Theme: Rejecting Pride
In this week’s lessons, we learn of our need to love God for who he is and to trust him completely.
Scripture: Psalm 131:1-3
There are two other links between Psalms 131 and 130. First, both end the same way, calling on Israel to “put your hope in the LORD” (Pss. 130:7; 131:3). Second, the words of personal testimony that stand at the emotional center of each psalm are alike in substance and in form. In each case the line that embodies the psalm’s most powerful image is repeated for emphasis and effect. Thus, in Psalm 130:6, “My soul waits for the LORD more than watchmen wait for the morning, more than watchmen wait for the morning” and then in Psalm 131:2 we have, “But I have stilled and quieted my soul; like a weaned child with its mother, like a weaned child is my soul within me.” This beautiful portrait of the child with its mother also fits in nicely with the pictures of family blessing developed in Psalms 127 and 128. 
Psalm 131 is a personal testimony, as I said earlier, and one part of it is its acknowledgement of what David was or was inclined to be before God changed him and he learned to be satisfied with God alone. He speaks of these things negatively, saying what he is not like now because of God’s grace. But he must have been inclined to these things once, which is why he is rejecting them. They are pride, arrogance and ambition, all in verse 1. 
1. Pride: “My heart is not proud.” Was David inclined to pride? We do not normally think of him being prideful, and if he was, he certainly mastered this vice early since he was known for his humility later on. Yet David’s success in life must have tempted him to be prideful, and it may be that he was inclined to be just a bit conceited in his youth.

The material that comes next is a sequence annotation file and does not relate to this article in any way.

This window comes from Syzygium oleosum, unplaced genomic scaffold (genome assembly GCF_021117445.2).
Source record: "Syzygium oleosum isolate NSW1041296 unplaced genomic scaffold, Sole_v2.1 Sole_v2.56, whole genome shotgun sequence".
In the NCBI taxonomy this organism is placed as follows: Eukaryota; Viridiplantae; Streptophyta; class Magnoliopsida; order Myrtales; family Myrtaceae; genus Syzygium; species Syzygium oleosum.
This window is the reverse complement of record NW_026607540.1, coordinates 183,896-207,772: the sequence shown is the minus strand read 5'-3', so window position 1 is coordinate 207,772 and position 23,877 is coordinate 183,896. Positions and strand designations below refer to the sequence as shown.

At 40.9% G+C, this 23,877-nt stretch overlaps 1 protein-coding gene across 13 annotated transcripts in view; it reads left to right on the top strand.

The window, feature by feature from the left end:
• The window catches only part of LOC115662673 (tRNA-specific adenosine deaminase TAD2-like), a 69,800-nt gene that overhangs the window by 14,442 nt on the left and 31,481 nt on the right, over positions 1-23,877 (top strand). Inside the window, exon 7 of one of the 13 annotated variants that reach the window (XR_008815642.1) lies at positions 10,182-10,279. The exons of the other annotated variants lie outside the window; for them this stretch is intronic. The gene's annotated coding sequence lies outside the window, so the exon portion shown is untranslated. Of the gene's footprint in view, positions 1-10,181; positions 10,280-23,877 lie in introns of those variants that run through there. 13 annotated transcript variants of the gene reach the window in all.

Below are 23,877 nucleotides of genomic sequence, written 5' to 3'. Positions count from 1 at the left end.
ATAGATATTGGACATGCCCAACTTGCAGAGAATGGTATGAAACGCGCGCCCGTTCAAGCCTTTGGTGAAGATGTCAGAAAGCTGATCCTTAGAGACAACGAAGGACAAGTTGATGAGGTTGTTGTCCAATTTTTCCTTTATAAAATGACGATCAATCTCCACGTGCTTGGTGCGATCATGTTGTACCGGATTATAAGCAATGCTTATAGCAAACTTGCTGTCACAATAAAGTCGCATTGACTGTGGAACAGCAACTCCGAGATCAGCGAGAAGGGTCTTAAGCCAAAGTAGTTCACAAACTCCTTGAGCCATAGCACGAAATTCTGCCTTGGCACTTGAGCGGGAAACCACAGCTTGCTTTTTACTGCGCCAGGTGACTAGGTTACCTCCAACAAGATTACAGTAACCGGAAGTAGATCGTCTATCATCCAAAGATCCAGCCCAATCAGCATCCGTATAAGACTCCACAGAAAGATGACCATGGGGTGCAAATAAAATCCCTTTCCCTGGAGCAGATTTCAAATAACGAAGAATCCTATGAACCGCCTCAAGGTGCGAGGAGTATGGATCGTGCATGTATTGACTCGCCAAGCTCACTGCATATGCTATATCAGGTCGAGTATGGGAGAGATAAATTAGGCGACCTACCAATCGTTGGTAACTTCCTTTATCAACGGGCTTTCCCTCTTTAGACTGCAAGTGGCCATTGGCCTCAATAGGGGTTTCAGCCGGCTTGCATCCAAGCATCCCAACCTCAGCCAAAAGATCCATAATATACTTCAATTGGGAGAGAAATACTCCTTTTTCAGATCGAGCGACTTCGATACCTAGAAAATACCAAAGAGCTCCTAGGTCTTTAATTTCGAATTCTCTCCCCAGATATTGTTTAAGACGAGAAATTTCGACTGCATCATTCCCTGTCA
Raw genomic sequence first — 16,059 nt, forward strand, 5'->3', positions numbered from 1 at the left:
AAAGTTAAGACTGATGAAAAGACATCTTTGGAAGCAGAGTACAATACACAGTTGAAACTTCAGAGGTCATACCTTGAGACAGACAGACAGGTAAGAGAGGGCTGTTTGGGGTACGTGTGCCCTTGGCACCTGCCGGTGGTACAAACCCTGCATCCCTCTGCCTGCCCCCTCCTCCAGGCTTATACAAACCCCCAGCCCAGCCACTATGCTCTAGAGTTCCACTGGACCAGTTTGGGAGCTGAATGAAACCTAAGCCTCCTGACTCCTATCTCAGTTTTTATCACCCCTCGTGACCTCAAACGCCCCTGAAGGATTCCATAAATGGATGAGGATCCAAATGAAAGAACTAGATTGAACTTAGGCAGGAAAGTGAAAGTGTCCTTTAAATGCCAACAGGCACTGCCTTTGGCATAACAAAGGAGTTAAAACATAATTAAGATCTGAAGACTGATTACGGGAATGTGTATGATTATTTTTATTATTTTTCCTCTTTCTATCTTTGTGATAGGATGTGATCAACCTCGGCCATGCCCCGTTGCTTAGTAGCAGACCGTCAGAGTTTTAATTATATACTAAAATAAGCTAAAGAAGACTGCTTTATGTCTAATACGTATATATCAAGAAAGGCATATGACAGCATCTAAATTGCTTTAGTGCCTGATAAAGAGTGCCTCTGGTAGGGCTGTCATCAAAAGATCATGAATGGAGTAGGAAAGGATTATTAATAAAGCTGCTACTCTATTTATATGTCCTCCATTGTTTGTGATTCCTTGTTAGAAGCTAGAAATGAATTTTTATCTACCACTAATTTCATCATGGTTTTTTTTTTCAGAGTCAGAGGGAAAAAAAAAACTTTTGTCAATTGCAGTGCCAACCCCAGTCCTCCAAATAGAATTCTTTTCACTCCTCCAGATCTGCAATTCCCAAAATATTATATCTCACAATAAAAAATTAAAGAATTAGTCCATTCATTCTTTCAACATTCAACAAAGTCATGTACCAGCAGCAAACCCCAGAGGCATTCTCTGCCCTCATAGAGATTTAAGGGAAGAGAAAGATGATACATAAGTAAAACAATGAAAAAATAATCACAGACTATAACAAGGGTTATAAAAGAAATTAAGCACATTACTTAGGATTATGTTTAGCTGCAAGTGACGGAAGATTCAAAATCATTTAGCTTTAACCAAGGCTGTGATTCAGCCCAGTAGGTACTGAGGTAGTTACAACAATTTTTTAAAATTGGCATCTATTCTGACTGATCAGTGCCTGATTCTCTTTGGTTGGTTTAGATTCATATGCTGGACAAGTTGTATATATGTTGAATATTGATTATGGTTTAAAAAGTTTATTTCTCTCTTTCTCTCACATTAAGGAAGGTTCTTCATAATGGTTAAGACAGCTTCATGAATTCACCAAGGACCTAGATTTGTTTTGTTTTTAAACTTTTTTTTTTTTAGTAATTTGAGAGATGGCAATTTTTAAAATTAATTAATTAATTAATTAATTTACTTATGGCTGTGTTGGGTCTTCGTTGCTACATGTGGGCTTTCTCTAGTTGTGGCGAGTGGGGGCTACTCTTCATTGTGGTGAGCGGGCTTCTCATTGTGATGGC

There is a suggestion of this in something that happened when his father, Jesse, sent him to his brothers who were in the Jewish army in the days when they were being threatened by Goliath, the Philistine giant and champion. David was appalled that Goliath should be allowed to defy the armies of the living God, and he expressed his indignation to the soldiers. But Eliab, his oldest brother, heard what he was saying and grew angry. “Why have you come down here?” he demanded. “And with whom did you leave those few sheep in the desert? I know how conceited you are and how wicked your heart is; you came down only to watch the battle” (1 Sam. 17:28). 
This was not entirely true, of course. David had been sent to the army by his father; he had not come just to watch the battle. Moreover, we detect a note of jealousy in Eliab’s words. He was afraid of Goliath after all, while David was not. Yet family members usually know us and have a way of putting their finger on our deepest flaws, and it may be the case that Eliab also had it right when he accused David of conceit. David was an extraordinary man. It would be a miracle if he were not somewhat impressed with his own unusual abilities—at least when he was a young man. 
But David had learned to subdue pride, which is what he claims in verse 1. What is remarkable here is that he is able to do this “with humility,”1 there being no hint of the Pharisee in what he says. 
1J. J. Stewart Perowne, Commentary on the Psalms (Grand Rapids, MI: Kregel, 1989), vol. 2, p. 407. Original edition 1878-1879. 
Study Questions: 

List two links mentioned between Psalms 130 and 131. 
Identify David’s personal testing in relation to pride. 
Why is it remarkable that David was able to subdue pride?

Reflection: Is pride a temptation to you? How does Psalm 131 challenge you?
Observation: The repetition of phrases in Scripture is used for emphasis and effect.

Study Questions
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